Updated on June 28, 2022
More than 170 nations throughout the world, including all of Europe, charge a tax on goods and services known as the Value-Added Tax (VAT). According to today’s tax map, EU member states’ VAT rates differ among nations, even though they have been standardized to some extent by the European Union (EU).
The value added at each stage of manufacturing is the basis for the VAT, which is levied as a consumption tax. A tax credit is given to each firm in the value chain for the VAT they have previously paid. It is a tax on final consumption since it is not paid by the end user.
Hungary, Croatia, Denmark, and Sweden have the highest standard VAT rates in the EU (all at 25 percent). There is a 17 percent standard VAT rate in Luxembourg, followed by an 18 percent standard VAT rate in Malta and additional rates in Cyprus, Germany and Romania (all at 19 percent). Standard VAT rates in the EU average 21 percent, six percentage points over the minimum allowed by EU regulations.
As a general rule, levies on consumer goods and services are an effective approach to raise income. Ideally, all final consumption should be taxed at a single standard rate, with as few exclusions as feasible. EU nations, on the other hand, charge lower VAT rates and exclude some products and services from the tax.
Because lower-income households tend to spend a bigger percentage of their income on products and services like food and public transportation, decreased VAT rates and VAT-exempt items/services are a major factor in promoting justice. It’s not just about “merit goods,” but also about boosting local services (like tourism), reducing externalities (like pollution), and encouraging the use of “merit goods” (e.g., clean power).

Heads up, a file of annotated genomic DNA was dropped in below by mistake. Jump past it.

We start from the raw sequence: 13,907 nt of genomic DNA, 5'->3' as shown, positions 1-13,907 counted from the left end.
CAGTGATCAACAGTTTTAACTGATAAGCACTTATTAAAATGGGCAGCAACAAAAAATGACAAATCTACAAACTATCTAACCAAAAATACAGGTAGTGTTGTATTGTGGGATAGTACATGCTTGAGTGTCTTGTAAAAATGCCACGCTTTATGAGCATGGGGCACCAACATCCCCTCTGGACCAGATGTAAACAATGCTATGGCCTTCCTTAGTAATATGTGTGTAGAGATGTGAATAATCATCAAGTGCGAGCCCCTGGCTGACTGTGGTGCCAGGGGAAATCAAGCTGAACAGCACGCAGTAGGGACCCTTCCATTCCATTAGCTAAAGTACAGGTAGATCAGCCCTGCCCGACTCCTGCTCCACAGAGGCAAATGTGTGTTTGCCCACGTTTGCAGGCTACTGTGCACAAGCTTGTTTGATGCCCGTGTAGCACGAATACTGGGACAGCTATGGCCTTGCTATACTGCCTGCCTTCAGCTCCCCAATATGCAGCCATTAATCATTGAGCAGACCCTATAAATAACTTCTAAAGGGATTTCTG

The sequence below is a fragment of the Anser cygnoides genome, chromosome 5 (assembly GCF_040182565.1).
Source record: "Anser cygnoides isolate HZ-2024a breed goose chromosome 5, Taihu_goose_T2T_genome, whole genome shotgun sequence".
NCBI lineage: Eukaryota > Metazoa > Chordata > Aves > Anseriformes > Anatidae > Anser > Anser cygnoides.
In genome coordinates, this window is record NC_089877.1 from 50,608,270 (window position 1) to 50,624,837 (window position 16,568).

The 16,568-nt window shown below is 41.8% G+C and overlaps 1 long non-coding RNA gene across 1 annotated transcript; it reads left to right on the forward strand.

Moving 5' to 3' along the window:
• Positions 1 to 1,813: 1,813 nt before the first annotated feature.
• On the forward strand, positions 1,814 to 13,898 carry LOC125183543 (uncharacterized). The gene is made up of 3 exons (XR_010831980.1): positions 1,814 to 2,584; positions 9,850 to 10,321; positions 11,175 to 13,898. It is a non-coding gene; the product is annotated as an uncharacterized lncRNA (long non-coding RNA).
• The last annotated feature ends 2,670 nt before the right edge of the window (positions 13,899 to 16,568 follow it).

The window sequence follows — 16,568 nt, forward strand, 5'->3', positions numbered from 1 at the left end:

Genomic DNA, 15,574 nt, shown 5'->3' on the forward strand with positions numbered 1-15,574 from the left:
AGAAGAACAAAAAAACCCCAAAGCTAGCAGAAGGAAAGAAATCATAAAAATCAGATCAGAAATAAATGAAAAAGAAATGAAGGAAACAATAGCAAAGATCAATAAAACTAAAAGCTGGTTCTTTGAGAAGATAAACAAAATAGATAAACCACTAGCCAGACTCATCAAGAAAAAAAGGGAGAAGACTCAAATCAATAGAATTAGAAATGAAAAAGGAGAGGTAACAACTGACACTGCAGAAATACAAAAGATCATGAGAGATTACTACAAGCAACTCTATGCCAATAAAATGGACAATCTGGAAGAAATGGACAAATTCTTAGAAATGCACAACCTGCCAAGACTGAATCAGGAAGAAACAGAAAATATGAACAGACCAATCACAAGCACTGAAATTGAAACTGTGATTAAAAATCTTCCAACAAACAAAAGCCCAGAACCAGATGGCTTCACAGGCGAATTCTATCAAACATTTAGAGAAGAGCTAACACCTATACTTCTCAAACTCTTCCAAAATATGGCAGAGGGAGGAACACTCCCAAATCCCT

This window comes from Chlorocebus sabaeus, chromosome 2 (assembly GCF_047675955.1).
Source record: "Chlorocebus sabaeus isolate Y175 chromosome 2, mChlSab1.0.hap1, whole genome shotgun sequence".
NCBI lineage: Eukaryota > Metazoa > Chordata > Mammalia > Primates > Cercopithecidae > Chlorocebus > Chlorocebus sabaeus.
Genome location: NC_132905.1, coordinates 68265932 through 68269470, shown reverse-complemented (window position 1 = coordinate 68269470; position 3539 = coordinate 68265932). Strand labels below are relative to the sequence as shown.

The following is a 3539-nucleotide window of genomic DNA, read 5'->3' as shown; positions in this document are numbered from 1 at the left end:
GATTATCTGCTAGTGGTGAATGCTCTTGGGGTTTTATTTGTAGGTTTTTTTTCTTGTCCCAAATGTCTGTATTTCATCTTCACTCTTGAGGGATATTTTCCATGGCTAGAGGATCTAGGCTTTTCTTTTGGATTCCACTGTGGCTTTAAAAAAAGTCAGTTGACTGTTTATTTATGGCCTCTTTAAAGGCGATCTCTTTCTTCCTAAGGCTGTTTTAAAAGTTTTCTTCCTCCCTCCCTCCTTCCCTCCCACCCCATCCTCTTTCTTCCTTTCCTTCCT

It has been shown, however, that these policy aims may be achieved by reducing VAT rates or exempting some goods and services from the tax. For example, decreased rates or exemptions might lead to greater administrative or compliance expenses, as well as produce economic inefficiencies. In the EU, normal rates might fall below 15% if VAT reduced rates are eliminated, according to a recent research. Instead, the OECD suggests policies aimed directly at raising the real incomes of lower-income households in order to meet equality issues.
|VAT Rates Among European Union Member States and the United Kingdom, as of January 2022|
|Country||Super-reduced Rate (%)||Reduced Rate (%)||Parking Rate (%)||Standard Rate (%)|
|Austria (AT)||–||10 / 13||13||20|
|Belgium (BE)||–||6 / 12||12||21|
|Croatia (HR)||–||5 / 13||–||25|
|Cyprus (CY)||–||5 / 9||–||19|
|Czech Republic (CZ)||–||10 / 15||–||21|
|Finland (FI)||–||10 / 14||–||24|
|France (FR)||2.1||5.5 / 10||–||20|
|Greece (GR)||–||6 / 13||–||24|
|Hungary (HU)||–||5 / 18||–||27|
|Ireland (IE)||4.8||9 / 13.5||13.5||23|
|Italy (IT)||4||5 / 10||–||22|
|Latvia (LV)||–||5 / 12||–||21|
|Lithuania (LT)||–||5 / 9||–||21|
|Malta (MT)||–||5 / 7||–||18|
|Poland (PL)||–||5 / 8||–||23|
|Portugal (PT)||–||6 / 13||13||23|
|Romania (RO)||–||5 / 9||–||19|
|Slovenia (SI)||–||5 / 9.5||–||22|
|Sweden (SE)||–||6 / 12||–||25|
|United Kingdom (GB)||–||5||–||20|
Some EU nations applied reduced, super-reduced, or zero rates to products and services that were not designated by the new legislation as falling into zero-rate or reduced-rate categories when one of the key EU VAT directives was implemented in 1991. A so-called “parking charge” was allowed to assist the transition to a uniform rate for these products and services. Some countries continue to use it, despite the fact that it was supposed to be phased out.
“Taxes in Europe Database v3” by the European Commission; and “2021 worldwide VAT & GST rate adjustments” by Richard Asquith (https://ec.europa.eu/taxation customs/tedb/vatSearchForm.html). For the first time, Avalara has released a list of adjustments to the worldwide VAT rate for 2021.